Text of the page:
When Renault Trucks brings diesel hybrids to the world, they won't run on electricity alone, even though customers would like them to. “We propose a hybrid that will never be purely electric,” said Robert Desportes, director of alternative fuel projects for the company. “The best answer is to have the electric motor boosting the acceleration.”
One client has asked Renault to develop a hybrid that would have an electric-only range of 50 km, but for that, said Desportes, “you need an electric truck or a bi-mode.”
There were examples of both at the Michelin Challenge Bibendum in France June 8-11. Renault Trucks displayed its 10-ton electric Midlum delivery truck with a range of 60 km on lead acid batteries that it makes with a partner for L'Oreal, the luxury goods company.
A small Italian company, Micro-Vett, presented its converted 3.5-ton Iveco Daily that can switch between the normal 2.4-liter diesel and a lead-acid battery pack that gives a silent running range of 25-30 km.
Customer interest in alternative powertrains is based mainly on silence. L'Oreal, which makes perfumes, wants to distinguish its delivery fleet in Paris with quiet delivery, even though the trucks cost twice as much with their 3 tons of batteries and electric motor. Micro-Vett has sold 10 trucks in Milan as ambulances that pick up their patients on diesel power but deliver them into the hospital quiet zone running on electricity.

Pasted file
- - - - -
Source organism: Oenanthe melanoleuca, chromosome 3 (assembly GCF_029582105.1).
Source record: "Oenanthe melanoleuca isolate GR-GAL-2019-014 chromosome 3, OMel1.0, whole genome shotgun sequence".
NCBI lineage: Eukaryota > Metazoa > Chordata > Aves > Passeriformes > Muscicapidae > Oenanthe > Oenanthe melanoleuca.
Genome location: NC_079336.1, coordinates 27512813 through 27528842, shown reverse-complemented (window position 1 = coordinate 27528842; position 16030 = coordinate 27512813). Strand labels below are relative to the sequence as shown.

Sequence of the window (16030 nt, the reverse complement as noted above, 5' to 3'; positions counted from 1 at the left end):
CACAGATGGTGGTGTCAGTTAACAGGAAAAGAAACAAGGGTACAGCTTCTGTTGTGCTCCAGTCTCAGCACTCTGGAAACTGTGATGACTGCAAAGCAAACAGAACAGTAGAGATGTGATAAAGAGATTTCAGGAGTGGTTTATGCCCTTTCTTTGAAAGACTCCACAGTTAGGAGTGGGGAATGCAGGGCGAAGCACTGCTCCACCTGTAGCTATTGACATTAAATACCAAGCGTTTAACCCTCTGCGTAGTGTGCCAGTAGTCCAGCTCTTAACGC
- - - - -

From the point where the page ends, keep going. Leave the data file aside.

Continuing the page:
The problem for Renault Trucks, and its sister brands Mack and Volvo, is a hybrid running on pure electricity would require two sets of controls for the steering and brakes — and if it were to have 50 km of range, would need 3 tons of battery. All that adds cost, said Desportes, and in the truck business “it is good to have it not too costly.”
Renault Trucks, AB Volvo and Mack Trucks will get a boost in their diesel hybrid development from Nissan Diesel, said Dany Boulanger, head of global marketing for Renault Trucks. Nissan Diesel has agreed to furnish trucks in the 7.5-18 ton Midlum class. AB Volvo and Mack Trucks have shown prototypes of heavy trucks using a hybrid system called I-SAM consisting of a combined starter, drive motor and alternator.
Aside from L'Oreal, only government units are supporting the cost of developing cleaner powertrains. The City of Paris is behind a Renault Trucks project — a garbage truck powered by natural gas — that adds 30,000 euros to the cost. Renault has delivered 200 of the trucks, and will deliver 200 more.